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Katrina Brown, 30, was exposed to radioactive material in BasraDiagnosed with rare systemic sclerosis which is slowly attacking her organsShe believes the illness is linked to exposure to depleted uraniumSays her only hope is having stem-cell transplant to regenerate her organs
A soldier who developed a deadly illness after being exposed to uranium in Iraq is facing a race against time to raise the money she needs for potentially life-saving treatment.
Katrina Brown, 30, was exposed to radioactive material while serving as a medic at a 600-bed military clinic in Basra in 2003.
She was diagnosed with rare systemic sclerosis in 2008 which is slowly attacking her major organs - and will eventually lead to her death if left untreated.
Mrs Brown, who joined the Army at the age of 17, believes the illness is linked to exposure to depleted uranium.
She was handed a card before flying home from her 2003 tour warning her she had been in contact with radioactive materials.
She currently survives on 18 pills a day, costing over £3,000 a month.
Now, she believes her only hope is to have a stem-cell transplant in a bid to regenerate her organs.
But the procedure is not available on the NHS and the health service has said it cannot pay for her transatlantic care.
She is is now trying to find £110,000 to fly out for an operation in America after being turned down for funding by a host of charities.
Mrs Brown, who lives with her husband Martin in Gloucestershire, said she still holds on to the dream of returning to her Army career.
She said: 'Since I was diagnosed, everything's been a battle - as well as battling the illness I've been fighting to try and access the right treatment.
'Now we've been offered this ray of light but obviously we need help to raise the money.
'I've lost about 90 per cent of my mobility and the longer I live with the illness, the more I'm deteriorating physically, but I know I can't give up.'
'We found out about this treatment in Chicago in November.
'Since then, I've started to be dream a little and it's given me such a lift to think about going back into the Army - and that I might have had my last Christmas not working.'
Mrs Brown believes she needs the immunotherapy treatment before the end of the year as her physical condition continues to decay.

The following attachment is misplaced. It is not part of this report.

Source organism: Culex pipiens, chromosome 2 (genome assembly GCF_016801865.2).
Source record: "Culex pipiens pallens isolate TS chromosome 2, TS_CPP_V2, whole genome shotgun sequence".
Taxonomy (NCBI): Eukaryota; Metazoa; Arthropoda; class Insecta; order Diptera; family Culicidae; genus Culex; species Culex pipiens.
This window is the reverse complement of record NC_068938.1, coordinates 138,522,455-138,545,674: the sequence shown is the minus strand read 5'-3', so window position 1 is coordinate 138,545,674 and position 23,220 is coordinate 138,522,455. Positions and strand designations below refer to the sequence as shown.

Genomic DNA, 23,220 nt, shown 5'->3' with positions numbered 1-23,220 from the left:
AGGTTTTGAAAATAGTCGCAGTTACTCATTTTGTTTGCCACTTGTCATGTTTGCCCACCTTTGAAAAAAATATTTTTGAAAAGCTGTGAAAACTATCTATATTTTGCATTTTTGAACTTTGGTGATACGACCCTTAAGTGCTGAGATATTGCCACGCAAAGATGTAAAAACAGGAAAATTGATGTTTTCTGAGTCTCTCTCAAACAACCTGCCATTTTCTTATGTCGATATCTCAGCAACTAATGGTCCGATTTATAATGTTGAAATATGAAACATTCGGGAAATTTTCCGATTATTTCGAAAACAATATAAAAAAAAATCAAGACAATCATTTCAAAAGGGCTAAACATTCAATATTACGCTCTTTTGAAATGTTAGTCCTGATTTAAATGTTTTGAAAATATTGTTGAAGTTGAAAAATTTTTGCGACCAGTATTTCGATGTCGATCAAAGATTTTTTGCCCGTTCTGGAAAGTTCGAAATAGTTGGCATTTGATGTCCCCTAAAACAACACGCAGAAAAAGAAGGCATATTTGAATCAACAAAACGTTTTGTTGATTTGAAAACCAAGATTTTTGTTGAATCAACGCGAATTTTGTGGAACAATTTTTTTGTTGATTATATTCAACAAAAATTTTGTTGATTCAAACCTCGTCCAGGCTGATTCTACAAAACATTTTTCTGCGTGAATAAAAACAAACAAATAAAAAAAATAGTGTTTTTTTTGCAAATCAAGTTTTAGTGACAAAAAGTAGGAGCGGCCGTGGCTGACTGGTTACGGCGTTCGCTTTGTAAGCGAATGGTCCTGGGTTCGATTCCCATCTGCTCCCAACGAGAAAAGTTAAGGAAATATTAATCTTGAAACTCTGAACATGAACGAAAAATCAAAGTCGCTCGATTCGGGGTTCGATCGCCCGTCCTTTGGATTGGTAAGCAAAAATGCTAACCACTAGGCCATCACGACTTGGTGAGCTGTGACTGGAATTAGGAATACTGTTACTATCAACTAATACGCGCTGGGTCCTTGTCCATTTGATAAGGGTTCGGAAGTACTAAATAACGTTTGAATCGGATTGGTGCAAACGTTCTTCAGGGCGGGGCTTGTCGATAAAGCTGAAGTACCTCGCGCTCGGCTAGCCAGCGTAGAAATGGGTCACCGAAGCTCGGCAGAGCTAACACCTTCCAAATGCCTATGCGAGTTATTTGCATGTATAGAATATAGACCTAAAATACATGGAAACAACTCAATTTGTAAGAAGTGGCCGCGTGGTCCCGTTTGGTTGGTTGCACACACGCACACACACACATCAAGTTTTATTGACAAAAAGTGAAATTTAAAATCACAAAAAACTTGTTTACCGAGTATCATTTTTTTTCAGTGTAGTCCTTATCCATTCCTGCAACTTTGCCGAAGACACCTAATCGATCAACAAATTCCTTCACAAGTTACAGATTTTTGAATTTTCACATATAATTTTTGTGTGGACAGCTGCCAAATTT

'I have to raise the money quickly or I will miss the timescale,” she said. 'You are supposed to have it done within four years of diagnosis. I’m in my fourth year.'
The stem cell treatment involves effectively wiping out her immune system and 'rebooting' it.
She said: 'It’s not the army’s fault. I was just doing my job. I just want to raise the money and get the treatment.'
If you wish to make a donation to Katrina's medical care, please click here.
Sheri Simmons's insight:
This is so wrong..she fights for our freedom.and this is how we repay her. Her health care should be 100% free for the rest of her life. Right is right and wrong is wrong. She did her part....
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"Anyone who teaches online has run into problems within their courses. Some of these problems can be complicated and if not correctly resolved can do major damage to the online instructor’s reputation and opportunity for teaching future courses. This column tackles the worst of these."
"Games have evolved quite a bit from the days of Pac-Man and Pong. Nowadays, game consoles require player actions such as running, jumping, and dodging. Mobile technology allows users to play casual games on devices such as smartphones and tablets. PC game graphics are so realistic they could give a person nightmares due to the realistic look and sound of the attacking zombies. However, the evolution of gaming technology is just getting started."
Researchers found similar effects on student learning and teacher behavior regardless of whether teachers took part in online or face-to-face professional development.
Fishman said that administrators and policymakers should see the findings as further evidence that online teacher professional development, while no silver bullet, can be a viable alternative to the traditional model.
"There's some hesitation on the part of teachers who think that online [professional development] is somehow less valuable to them because of a lack of personal connection," Fishman said.
"I think this study may make them a little more optimistic."